A couple of interesting aspects of this story. The first is that a long-term hold of XIV was always picking up pennies from a train track in some respect. But it became that exponentially the longer the VIX stayed low. And that’s another quirk about this whole thing. Think of it this way, if the VIX was trading 20, and a big market selloff occurred, the VIX may spike to 40 and the futures one month out may spike from 20 to 30. That’s a big move and the XIV would certainly get hit on a day like that, but it wouldn’t get wiped out, maybe it would be down 25-40%. Now think of the conditions that we’ve had recently, with a VIX all Summer and Fall near 10, and VIX futures in the low teens. And let’s say you got a one day spike in the VIX from 10 to 30 (10 points lower in the VIX than the above example) and the VIX futures go from 13 to 26. In this case the XIV would be forced to liquidate. Even with a VIX lower by 25% than in the first example.

That’s what’s pretty astounding about what happened. XIV could have survived a VIX spike from 50 to 100 better than it could one from 10 to 30. And with the conditions that we’ve seen with a low VIX for so long (meaning futures also got really low and the curve flattened) XIV shutting down because of a one day spike in vol became almost mathematically guaranteed.

A lot of people probably lost a lot of money on this thing, and I feel terrible about that. I’ve been writing about these things for years and hopefully made the point about their risks. I’ve thought they were WMDs for retail investors since the beginning and always questioned why they were even available. Here’s the first time I wrote about the Vol ETN’s, back in 2011:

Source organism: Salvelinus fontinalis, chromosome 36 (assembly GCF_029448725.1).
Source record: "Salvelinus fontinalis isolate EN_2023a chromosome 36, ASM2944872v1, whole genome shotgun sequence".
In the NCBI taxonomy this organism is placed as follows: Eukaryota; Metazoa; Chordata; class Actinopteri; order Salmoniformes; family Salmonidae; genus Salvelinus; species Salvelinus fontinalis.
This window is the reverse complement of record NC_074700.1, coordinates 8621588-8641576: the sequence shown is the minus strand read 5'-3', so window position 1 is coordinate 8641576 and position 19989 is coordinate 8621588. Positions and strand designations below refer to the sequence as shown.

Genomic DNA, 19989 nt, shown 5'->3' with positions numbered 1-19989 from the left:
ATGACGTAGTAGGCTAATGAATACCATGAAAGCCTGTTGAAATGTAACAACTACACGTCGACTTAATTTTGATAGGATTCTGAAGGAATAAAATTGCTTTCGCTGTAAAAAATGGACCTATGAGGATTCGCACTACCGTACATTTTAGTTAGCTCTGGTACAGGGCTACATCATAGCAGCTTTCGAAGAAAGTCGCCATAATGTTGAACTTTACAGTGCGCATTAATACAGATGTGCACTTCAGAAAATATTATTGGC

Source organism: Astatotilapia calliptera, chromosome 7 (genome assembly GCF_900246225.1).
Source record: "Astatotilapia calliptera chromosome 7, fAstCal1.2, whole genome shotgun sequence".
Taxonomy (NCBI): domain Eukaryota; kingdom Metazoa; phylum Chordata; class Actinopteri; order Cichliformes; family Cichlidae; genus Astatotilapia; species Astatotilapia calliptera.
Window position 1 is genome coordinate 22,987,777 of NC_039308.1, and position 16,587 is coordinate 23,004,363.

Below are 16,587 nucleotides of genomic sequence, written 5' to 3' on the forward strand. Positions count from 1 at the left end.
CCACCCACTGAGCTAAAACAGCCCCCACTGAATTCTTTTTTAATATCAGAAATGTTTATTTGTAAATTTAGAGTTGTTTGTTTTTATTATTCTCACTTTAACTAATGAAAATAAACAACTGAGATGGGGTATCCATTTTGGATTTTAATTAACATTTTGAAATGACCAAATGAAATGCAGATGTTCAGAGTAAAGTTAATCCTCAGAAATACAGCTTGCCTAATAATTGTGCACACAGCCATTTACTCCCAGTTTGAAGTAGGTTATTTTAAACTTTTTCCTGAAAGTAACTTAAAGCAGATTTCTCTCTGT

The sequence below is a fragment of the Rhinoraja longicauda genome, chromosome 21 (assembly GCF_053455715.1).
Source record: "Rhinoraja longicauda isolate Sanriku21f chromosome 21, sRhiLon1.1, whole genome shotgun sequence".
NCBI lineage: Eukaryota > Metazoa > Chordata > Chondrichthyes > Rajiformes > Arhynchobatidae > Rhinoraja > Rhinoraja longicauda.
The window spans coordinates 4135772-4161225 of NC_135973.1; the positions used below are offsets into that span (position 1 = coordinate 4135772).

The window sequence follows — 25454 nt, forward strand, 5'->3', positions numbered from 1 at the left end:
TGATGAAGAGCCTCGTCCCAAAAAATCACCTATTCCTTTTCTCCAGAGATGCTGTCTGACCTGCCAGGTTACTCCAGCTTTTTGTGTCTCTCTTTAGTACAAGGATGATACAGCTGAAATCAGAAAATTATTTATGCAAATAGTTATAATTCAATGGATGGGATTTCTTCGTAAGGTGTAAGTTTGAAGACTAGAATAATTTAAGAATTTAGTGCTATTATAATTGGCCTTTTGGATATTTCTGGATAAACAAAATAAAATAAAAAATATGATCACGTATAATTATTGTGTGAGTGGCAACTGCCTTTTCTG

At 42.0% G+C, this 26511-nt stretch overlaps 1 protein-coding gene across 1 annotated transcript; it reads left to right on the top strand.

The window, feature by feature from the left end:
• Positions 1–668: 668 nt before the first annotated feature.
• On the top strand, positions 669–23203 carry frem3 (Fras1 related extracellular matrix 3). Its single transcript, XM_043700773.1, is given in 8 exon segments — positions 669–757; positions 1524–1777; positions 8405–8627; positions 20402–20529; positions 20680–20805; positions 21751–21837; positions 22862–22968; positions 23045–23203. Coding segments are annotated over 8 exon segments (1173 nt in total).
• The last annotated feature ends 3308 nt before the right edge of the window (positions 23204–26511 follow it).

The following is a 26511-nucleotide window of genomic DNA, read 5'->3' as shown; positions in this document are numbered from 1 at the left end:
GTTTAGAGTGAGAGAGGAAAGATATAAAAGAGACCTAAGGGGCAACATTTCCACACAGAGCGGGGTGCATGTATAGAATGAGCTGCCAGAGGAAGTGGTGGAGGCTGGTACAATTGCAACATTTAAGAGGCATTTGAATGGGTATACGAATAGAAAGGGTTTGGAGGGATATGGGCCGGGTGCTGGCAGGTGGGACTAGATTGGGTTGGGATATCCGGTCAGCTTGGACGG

And for those that rode the wave in XIV as a long-term holding? Here’s the mistake they made, another metaphor. Imagine collecting premium from a vol sale every day for a year but keeping it all on the table each time, compounding. It’s all at risk and can evaporate at any moment. In fact it’s nearly guaranteed. However, you could make a lot of money over time if you simply kept the initial premium risked on the table, and cashed out on the money you collected every week. If you don’t do that (any many didn’t), and you left it all on the table, building up over time, you only need one day for it all to go bad, and lose everything you’d made.

It’s unclear how many people got hurt in this trade. People have been warning about this potential event for some time. Here was Vance Harwood’s warning about it this October: Possible XIV termination events. 

And like I said, short vol is a very crowded, and not just in the XIV. And others like Stuart Barton have been warning about the potential knock-off effects when it all had to unwind. I tried to explain Stuart’s argument here last June. (Peter Tchir also wrote about this in Forbes this past Summer). And that is likely part of this selloff. No one really knows how crowded this trade is and what happens when it all comes undone.